Posted in Book Reviews

My Beautiful Shadow

During my primary school years, all I really cared about, academically, was the library period. That was probably the only class in which the teacher remained as quiet as the students (rather, as quiet as the students are supposed to be), so when she did speak, she had my undivided attention. I suppose twinkling-eyed, large-hearted Ms Dolasha did tell us to “never judge a book by its cover”, but oh well.

 

My Beautiful Shadow – Radhika Jha

 

Undoubtedly, it was the cover of this book that caught my eye. My fingers brushed across the spines of books, shelf after shelf, hesitating occasionally while I peered at the titles. I had picked seven out of the eight allowed books and was on the lookout for something different, something that would stand out in my bundle of ‘Robin Cook’s and ‘Agatha Christie’s. And so, yes, I judged this book by its cover and the Asian woman gazing into the distance called out to me, my hand pulling it out, seemingly of its own accord and adding it on top of my neat stack of books.

 

It started off as a rather engaging read, light and simple, the chapters not too long, (am I the only person who prefers books having chapters that don’t exceed 10-12 pages? I feel like it’s the same as when you have two small pizzas as against one medium pizza and somehow you can eat six slices of the entire medium pizza, yet eight slices of two small pizzas seem too much even though they probably amount to the same thing. I digress.) and characters not too many. (Again, am I the only person who forgets character names within a day? I finished reading this book yesterday and the names are already fading out of my mind like a drop of ink dissolving in an ocean. I digress yet again.)

 

The book follows the story of Kayo, her obsession with shopping, her eventual stumbling into the pitfalls of debt and the extent to which she goes to recover the money. Only to fall deeper in. One would think that knowing that her father had died precisely for the same reasons, owing money and being unable to repay the loan sharks, she’d know better than to spend without second thoughts, but as the author so aptly puts it:

 

The problem with beautiful things is that when you have one, you want two and when you have two, you want three. For the eye’s hunger has no limit. Unlike the mouth which has a bag, the stomach attached to it, the eye is simply an opening. Behind it is the bottomless cupboard of the mind.

 

The story is simple. So simple, in fact, that I wondered quite a bit as to what I would write in this book review. I’ve pretty much summarised the book two paragraphs above. But it’s not so much the story, as it is the words, the underlying meanings, the hidden implications that are left between the lines, that make this book so intriguing. I can quote a dozen sentences that made me stop midway and ponder, but I’m writing a book review, and not a book so…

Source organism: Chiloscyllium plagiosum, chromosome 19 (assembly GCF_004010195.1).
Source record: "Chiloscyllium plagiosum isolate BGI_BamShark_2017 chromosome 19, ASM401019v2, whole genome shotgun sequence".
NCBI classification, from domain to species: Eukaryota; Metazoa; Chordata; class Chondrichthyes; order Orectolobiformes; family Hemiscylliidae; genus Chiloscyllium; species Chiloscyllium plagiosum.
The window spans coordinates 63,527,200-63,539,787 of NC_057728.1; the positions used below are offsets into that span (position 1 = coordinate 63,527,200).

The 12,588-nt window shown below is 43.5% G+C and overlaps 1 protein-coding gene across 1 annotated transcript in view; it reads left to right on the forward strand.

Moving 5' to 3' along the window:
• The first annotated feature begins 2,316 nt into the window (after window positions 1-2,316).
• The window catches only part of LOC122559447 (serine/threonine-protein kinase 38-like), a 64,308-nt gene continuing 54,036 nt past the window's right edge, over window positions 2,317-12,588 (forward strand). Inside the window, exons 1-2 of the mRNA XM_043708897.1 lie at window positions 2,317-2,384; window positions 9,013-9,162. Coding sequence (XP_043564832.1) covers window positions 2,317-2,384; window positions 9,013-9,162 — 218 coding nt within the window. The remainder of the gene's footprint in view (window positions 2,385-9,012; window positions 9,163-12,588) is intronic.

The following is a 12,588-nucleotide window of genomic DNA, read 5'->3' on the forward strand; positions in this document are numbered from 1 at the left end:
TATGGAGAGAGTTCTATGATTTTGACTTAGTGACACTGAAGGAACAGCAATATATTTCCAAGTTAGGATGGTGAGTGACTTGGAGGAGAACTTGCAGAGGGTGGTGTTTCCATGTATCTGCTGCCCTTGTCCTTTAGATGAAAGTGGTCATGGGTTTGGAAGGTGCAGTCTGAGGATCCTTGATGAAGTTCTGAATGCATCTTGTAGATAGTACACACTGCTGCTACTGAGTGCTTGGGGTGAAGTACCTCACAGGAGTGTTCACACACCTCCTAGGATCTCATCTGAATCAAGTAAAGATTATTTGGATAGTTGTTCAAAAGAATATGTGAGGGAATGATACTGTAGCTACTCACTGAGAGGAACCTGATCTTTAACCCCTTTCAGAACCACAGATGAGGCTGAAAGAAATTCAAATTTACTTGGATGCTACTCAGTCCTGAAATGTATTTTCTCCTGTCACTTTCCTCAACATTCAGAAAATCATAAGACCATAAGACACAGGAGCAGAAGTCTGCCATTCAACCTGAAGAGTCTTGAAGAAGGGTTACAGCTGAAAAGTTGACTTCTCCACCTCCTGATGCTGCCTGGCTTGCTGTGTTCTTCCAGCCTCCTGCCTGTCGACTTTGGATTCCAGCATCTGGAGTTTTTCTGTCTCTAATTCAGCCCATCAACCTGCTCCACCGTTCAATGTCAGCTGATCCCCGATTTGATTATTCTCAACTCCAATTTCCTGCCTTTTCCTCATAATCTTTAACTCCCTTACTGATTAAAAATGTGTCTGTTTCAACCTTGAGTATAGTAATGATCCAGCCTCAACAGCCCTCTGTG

For, peace and happiness, I realised, were two different things. Happiness was like the bubbles on the surface of dirty dishwater. Peace was the water itself. Water washed away all dirt, it made things pure and whole again. If I let the water run out of my life, there would be no bubbles. And then what would be left?

 

A year ago, I’d have scorned at this. Among the other “deep” stuff that I came across while reading. I didn’t get some grand enlightenment or anything, I’m still grumble-y, lazy, self-centred me. But the subtlety with which these things are interspersed among the story, just scattered among the words, leaving you to pick them up at your own leisure, left me hunting for these so-called pearls of wisdom.

 

The book has a very Asian tinge to it, some of their values echoing those of mine. A strong family bond, for instance. The desire to keep your loved ones happy, at any cost. Kayo refers to her family as her garden, the place she turns to for peace. One questions her decisions, especially the one of selling herself for money, and wonders why she wouldn’t simply confess to her husband and ask him to clear her debts, but I suppose nobody’s perfect and maybe we think we would do the “right thing” were we in her situation, but who are we to say, really.

 

The end is predictable, yet abstract. No, she does not clear all her debts and live happily ever after. After all, this novel is about consumerism in Japan, portraying the people as constantly desiring more – more clothes, more shoes, more successful children scoring better grades, and yet everyone around the protagonist, including herself, fits perfectly into this mould of elegantly dressed, high-heeled women projecting wealth or power. She mentions how everybody is so similar that they cook the same meals on the same days, buy the same vegetables, carry the same bags and lead almost identical lives. In stark contrast, there is a chapter or two in which she stays in the countryside, where everyone is happy with what they have; a garden, a bird, nature itself fulfilling the hunger that she always felt.

 

You hope that maybe she’ll go back to her house after that and everything will be okay, but the book strives to be realistic, and remains slightly open to interpretation. There is no spoiler, for maybe what I took away from the last few pages may be poles apart from what the next person would. But the slight disappointment that struck me at the lack of clarity towards the end dissipated, eventually leaving me with the essence of the book.

 

In conclusion, if you’re apprehensive about reading Robin Sharma but want something to question or muse over, give this book a read. Or you could just go over and read: https://karmaspeak.wordpress.com/2016/07/16/kolkata/

It’s shorter than a book, but just as satisfying.

*hehehehehe Suchit, I can shamelessly plug too*

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